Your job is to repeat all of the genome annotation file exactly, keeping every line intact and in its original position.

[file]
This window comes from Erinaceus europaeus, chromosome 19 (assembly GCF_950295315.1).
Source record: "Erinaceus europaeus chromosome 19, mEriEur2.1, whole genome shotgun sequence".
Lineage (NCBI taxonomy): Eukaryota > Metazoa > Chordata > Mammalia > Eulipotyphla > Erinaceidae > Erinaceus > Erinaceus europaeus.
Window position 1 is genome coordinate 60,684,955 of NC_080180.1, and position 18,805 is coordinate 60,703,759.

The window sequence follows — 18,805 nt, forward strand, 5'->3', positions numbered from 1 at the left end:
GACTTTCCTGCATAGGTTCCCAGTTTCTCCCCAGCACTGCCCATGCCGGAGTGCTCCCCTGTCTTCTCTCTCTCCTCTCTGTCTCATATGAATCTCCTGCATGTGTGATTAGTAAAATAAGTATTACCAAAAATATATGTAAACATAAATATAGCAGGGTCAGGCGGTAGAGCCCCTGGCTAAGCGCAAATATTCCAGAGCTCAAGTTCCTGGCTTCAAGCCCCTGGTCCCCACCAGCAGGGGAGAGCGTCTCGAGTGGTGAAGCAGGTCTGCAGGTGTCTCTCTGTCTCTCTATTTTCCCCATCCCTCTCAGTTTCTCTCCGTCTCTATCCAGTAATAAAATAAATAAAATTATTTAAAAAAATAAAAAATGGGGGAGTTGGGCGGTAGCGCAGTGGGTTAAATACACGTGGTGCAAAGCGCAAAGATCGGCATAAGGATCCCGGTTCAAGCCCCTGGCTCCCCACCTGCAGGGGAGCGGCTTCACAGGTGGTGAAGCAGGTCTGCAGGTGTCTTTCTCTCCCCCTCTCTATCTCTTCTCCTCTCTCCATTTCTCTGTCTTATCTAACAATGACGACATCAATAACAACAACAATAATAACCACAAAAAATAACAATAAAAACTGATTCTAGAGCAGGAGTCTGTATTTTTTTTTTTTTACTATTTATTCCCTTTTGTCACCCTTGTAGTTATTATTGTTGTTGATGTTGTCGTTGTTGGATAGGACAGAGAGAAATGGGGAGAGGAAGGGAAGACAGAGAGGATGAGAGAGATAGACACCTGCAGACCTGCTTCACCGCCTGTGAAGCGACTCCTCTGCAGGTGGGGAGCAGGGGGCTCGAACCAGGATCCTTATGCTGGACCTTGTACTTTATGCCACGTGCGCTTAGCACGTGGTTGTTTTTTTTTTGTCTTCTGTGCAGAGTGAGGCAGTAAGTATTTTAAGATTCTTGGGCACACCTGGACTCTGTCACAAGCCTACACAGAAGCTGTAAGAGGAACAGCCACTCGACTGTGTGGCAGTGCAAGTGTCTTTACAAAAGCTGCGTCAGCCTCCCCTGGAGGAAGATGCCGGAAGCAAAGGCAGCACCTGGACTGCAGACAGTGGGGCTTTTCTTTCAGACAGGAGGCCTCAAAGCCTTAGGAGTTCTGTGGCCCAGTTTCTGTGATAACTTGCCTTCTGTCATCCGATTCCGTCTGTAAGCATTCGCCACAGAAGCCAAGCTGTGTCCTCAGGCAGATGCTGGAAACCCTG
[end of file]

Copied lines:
This window comes from Erinaceus europaeus, chromosome 19 (assembly GCF_950295315.1).
Source record: "Erinaceus europaeus chromosome 19, mEriEur2.1, whole genome shotgun sequence".
Lineage (NCBI taxonomy): Eukaryota > Metazoa > Chordata > Mammalia > Eulipotyphla > Erinaceidae > Erinaceus > Erinaceus europaeus.
Window position 1 is genome coordinate 60,684,955 of NC_080180.1, and position 18,805 is coordinate 60,703,759.

The window sequence follows — 18,805 nt, forward strand, 5'->3', positions numbered from 1 at the left end:
GACTTTCCTGCATAGGTTCCCAGTTTCTCCCCAGCACTGCCCATGCCGGAGTGCTCCCCTGTCTTCTCTCTCTCCTCTCTGTCTCATATGAATCTCCTGCATGTGTGATTAGTAAAATAAGTATTACCAAAAATATATGTAAACATAAATATAGCAGGGTCAGGCGGTAGAGCCCCTGGCTAAGCGCAAATATTCCAGAGCTCAAGTTCCTGGCTTCAAGCCCCTGGTCCCCACCAGCAGGGGAGAGCGTCTCGAGTGGTGAAGCAGGTCTGCAGGTGTCTCTCTGTCTCTCTATTTTCCCCATCCCTCTCAGTTTCTCTCCGTCTCTATCCAGTAATAAAATAAATAAAATTATTTAAAAAAATAAAAAATGGGGGAGTTGGGCGGTAGCGCAGTGGGTTAAATACACGTGGTGCAAAGCGCAAAGATCGGCATAAGGATCCCGGTTCAAGCCCCTGGCTCCCCACCTGCAGGGGAGCGGCTTCACAGGTGGTGAAGCAGGTCTGCAGGTGTCTTTCTCTCCCCCTCTCTATCTCTTCTCCTCTCTCCATTTCTCTGTCTTATCTAACAATGACGACATCAATAACAACAACAATAATAACCACAAAAAATAACAATAAAAACTGATTCTAGAGCAGGAGTCTGTATTTTTTTTTTTTTACTATTTATTCCCTTTTGTCACCCTTGTAGTTATTATTGTTGTTGATGTTGTCGTTGTTGGATAGGACAGAGAGAAATGGGGAGAGGAAGGGAAGACAGAGAGGATGAGAGAGATAGACACCTGCAGACCTGCTTCACCGCCTGTGAAGCGACTCCTCTGCAGGTGGGGAGCAGGGGGCTCGAACCAGGATCCTTATGCTGGACCTTGTACTTTATGCCACGTGCGCTTAGCACGTGGTTGTTTTTTTTTTGTCTTCTGTGCAGAGTGAGGCAGTAAGTATTTTAAGATTCTTGGGCACACCTGGACTCTGTCACAAGCCTACACAGAAGCTGTAAGAGGAACAGCCACTCGACTGTGTGGCAGTGCAAGTGTCTTTACAAAAGCTGCGTCAGCCTCCCCTGGAGGAAGATGCCGGAAGCAAAGGCAGCACCTGGACTGCAGACAGTGGGGCTTTTCTTTCAGACAGGAGGCCTCAAAGCCTTAGGAGTTCTGTGGCCCAGTTTCTGTGATAACTTGCCTTCTGTCATCCGATTCCGTCTGTAAGCATTCGCCACAGAAGCCAAGCTGTGTCCTCAGGCAGATGCTGGAAACCCTG